Space Shuttle Atlantis was today successfully launched from NASA's Kennedy Space Center in Florida, the United States. During the 10-day STS-115 mission the six crew members will install a second set of solar panels on the International Space Station – marking an important return to major Station assembly work.
Following nearly two weeks of rescheduled launch attempts, Atlantis lifted off from Kennedy's Launch Pad 39B at 17:15 CEST (15:15 UT) on Saturday 9 September. The STS-116 crew will arrive at the Space Station on Monday where they will be welcomed on board by the Expedition 13 crew, including ESA astronaut Thomas Reiter, a resident of the Station since his arrival with Space Shuttle Discovery in early July.
The days ahead will be very busy for both crews, with back to back activities around the installation of a second set of solar arrays on the Station. Once deployed, the 70-meter wingspan solar arrays will double the Station's ability to generate power from sunlight, paving the way the addition of new Station modules, including the European Columbus laboratory and Kibo, the Japanese Experiment Module.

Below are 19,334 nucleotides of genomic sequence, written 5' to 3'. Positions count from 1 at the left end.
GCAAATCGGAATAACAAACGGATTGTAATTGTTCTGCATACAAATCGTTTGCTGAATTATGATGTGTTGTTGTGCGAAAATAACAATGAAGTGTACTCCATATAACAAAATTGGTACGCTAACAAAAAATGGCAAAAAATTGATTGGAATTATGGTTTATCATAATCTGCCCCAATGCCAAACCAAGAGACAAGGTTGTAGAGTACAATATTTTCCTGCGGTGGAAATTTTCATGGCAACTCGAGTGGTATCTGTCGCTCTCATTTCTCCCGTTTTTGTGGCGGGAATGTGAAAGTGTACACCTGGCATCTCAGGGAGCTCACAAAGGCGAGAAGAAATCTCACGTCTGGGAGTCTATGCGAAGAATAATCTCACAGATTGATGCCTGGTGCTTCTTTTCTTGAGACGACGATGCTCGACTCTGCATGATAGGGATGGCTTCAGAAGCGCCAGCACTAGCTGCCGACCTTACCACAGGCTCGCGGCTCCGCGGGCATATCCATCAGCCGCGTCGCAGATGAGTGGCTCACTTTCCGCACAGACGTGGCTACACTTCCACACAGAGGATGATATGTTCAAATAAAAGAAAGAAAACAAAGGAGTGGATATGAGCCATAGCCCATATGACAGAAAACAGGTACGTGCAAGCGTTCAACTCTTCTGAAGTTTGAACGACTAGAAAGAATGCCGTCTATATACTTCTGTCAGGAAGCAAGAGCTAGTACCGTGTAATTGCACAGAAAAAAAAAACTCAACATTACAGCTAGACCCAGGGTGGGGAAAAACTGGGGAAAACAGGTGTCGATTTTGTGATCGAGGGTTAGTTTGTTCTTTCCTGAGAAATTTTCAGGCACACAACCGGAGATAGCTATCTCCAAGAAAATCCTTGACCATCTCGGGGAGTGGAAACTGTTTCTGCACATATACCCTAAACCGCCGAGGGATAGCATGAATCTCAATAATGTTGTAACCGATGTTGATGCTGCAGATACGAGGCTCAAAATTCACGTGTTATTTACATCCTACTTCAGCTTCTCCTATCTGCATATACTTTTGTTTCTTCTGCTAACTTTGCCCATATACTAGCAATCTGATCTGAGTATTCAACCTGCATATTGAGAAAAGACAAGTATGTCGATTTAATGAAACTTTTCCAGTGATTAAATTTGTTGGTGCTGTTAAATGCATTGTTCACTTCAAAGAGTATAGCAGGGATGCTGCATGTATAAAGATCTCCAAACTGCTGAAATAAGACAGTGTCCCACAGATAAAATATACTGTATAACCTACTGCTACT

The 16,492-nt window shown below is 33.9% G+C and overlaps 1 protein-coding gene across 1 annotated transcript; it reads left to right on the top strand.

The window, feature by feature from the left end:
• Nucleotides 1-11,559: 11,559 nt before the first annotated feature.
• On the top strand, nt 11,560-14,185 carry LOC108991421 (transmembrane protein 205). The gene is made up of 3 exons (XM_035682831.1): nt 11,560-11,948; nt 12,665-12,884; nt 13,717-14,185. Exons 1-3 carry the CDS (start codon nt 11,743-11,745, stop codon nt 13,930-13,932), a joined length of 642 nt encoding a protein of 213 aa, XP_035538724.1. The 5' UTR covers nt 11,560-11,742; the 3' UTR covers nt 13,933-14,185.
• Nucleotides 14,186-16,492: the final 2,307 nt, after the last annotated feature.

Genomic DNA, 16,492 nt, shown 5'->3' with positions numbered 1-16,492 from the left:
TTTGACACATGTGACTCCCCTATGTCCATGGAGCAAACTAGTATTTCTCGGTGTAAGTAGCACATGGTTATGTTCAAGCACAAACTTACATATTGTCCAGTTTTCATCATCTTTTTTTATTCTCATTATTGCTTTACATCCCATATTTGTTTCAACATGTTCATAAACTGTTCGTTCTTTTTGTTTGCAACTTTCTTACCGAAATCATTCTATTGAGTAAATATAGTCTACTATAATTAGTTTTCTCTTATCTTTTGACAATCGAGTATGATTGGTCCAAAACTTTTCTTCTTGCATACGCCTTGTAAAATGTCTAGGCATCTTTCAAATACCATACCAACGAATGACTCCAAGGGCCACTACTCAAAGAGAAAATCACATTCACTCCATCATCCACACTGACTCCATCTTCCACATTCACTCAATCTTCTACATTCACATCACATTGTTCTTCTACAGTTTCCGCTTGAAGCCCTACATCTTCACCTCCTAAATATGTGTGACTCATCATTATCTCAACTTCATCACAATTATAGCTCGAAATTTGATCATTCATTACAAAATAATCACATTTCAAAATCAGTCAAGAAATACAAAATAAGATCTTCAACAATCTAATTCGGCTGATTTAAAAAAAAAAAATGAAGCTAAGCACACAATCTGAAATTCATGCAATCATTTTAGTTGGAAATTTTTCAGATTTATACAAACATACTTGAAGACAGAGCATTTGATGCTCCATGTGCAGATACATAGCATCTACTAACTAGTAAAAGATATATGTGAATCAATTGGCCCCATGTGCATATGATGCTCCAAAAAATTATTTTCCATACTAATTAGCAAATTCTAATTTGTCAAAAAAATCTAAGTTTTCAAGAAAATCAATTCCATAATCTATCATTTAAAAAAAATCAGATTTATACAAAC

During three spacewalks the astronauts will install a new 14-metre section of the Station's truss and deploy two solar wings. The two new wings are capable of generating enough power to meet the needs of 30 average homes.
The in-orbit operations during the STS-115 Shuttle mission will be keenly followed from the ground by Swedish ESA astronaut Christer Fuglesang. As a crew member of the next scheduled Shuttle mission, Fuglesang will participate in EVAs to continue Space Station construction work. The launch of Space Shuttle mission STS-116 is planned for December 2006.